2001 Huyana Potosi and Condoriri Expedition
Pyramida Blanca – August 8
The start of the climb the next morning was almost routine at this point . . . rise at three, choke down oatmeal, on the trail at four, and onto the glacier an hour later. This time I was the lead on a rope of four, following the same route toward Tierja but anticipating a cut off toward Pyramida Blanca within yards of the valley headwall. The trip up the glacier toward the headwall was the same as two days before and the cut off to Pyramida Blanca was almost all the way to the saddle. Our route then took a traversing line toward Pyramida Blanca with zigs and zags to avoid a number of open and closed, but obvious, crevasses along the way.
Soon we were at another smaller headwall, which required placing a picket to protect the remainder of the group's ascent. Once atop the second headwall, we crossed two 40-foot deep but only 2-foot wide crevasses and then moved across a flat snowfield to the base of the summit rock climb.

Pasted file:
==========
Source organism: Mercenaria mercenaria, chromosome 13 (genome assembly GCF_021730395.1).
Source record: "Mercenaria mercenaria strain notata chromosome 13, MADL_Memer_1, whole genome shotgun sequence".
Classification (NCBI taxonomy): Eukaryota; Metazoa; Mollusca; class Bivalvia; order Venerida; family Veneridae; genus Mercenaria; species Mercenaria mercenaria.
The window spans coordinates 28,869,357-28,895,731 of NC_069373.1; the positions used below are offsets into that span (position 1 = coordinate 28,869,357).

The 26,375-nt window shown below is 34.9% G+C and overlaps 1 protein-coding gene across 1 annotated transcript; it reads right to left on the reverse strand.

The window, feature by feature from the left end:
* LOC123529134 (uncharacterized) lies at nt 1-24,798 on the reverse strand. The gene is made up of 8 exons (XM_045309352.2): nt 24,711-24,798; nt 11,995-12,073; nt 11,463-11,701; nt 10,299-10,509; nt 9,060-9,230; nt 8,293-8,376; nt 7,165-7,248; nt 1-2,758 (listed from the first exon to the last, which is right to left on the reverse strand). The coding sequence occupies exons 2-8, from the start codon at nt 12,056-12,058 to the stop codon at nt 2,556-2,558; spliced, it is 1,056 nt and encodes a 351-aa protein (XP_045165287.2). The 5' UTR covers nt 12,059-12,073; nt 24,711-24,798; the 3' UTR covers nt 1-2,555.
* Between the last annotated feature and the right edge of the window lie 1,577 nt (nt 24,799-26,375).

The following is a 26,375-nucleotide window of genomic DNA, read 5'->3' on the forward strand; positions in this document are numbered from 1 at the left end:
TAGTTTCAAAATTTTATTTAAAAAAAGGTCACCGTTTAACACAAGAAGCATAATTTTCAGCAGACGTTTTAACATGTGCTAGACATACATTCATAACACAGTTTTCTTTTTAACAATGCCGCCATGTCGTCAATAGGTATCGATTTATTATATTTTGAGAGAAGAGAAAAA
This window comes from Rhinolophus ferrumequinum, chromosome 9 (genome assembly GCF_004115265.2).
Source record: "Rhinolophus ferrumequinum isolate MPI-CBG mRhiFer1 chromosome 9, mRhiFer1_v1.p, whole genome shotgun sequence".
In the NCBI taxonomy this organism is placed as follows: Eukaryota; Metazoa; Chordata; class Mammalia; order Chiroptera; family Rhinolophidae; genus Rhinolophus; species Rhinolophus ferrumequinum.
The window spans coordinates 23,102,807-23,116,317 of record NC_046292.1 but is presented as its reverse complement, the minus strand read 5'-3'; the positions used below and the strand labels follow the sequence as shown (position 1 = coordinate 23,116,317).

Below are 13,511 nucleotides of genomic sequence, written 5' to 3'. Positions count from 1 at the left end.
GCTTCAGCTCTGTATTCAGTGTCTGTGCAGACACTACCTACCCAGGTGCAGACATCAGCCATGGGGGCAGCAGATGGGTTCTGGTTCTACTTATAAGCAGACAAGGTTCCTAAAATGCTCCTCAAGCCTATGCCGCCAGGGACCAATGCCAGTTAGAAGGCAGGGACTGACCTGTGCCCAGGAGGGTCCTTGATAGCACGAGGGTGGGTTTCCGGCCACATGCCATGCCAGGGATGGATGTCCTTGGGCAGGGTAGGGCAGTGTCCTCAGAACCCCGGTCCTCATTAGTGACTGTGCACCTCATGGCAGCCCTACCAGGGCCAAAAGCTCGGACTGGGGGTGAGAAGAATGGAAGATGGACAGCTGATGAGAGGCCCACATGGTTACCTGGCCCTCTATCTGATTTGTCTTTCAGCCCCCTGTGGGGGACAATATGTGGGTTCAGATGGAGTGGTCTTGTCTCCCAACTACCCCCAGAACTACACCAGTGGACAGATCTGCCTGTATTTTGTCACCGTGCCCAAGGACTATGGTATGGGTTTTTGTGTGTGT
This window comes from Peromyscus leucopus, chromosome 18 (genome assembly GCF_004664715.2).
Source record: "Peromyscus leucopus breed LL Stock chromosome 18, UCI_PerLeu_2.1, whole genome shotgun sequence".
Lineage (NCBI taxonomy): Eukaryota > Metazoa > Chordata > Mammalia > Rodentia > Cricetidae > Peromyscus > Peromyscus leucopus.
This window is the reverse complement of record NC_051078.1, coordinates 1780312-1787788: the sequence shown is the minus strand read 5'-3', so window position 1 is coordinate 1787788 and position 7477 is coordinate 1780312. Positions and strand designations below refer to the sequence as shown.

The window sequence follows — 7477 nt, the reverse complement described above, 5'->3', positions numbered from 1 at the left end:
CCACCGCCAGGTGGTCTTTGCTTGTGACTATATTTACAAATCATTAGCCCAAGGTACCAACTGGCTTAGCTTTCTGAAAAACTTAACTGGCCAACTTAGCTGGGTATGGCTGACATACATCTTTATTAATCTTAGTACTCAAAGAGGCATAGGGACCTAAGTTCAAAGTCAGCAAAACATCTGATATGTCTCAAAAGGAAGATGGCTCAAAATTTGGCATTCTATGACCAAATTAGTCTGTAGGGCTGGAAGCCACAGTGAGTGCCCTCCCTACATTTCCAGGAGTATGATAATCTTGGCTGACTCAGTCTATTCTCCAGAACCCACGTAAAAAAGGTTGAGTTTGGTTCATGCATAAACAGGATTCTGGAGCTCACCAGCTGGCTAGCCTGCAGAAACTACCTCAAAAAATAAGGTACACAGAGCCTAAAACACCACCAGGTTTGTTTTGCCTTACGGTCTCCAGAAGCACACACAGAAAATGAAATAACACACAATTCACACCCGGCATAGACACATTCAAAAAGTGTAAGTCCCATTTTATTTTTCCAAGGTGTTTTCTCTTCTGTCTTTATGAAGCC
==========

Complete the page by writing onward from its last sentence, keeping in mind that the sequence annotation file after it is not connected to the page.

We snacked and then down climbed back to the snow where I again took the lead for the trip back to camp. This time however, we did not take the climber's trail but instead made a straight line traverse of the glacier. I came to the first obvious bridged crevasse and asked Dan what was the crossing procedure, he said to probe with the axe while the rest of the rope readied to arrest a leader fall into the crevasse. We all crossed over without incident but as we moved lower on the glacier, we encountered a pattern of crevasses, which appeared to the eye to be streaks of smoothed over snow, as if running water had polished a foot wide icy ribbon. I poked and sure enough, it was a one-foot wide crevasse. We moved on and as I crossed another ribbon, it proved to be a weak snow bridge over a much wider crevasse. Suddenly, I was up to my waist in snow, feet hanging in air as Gary and Jim assumed the arrest mode. I was going nowhere quickly so I kicked forward to plant a crampon and kicked backward to plant the other, while calling out that I was fine.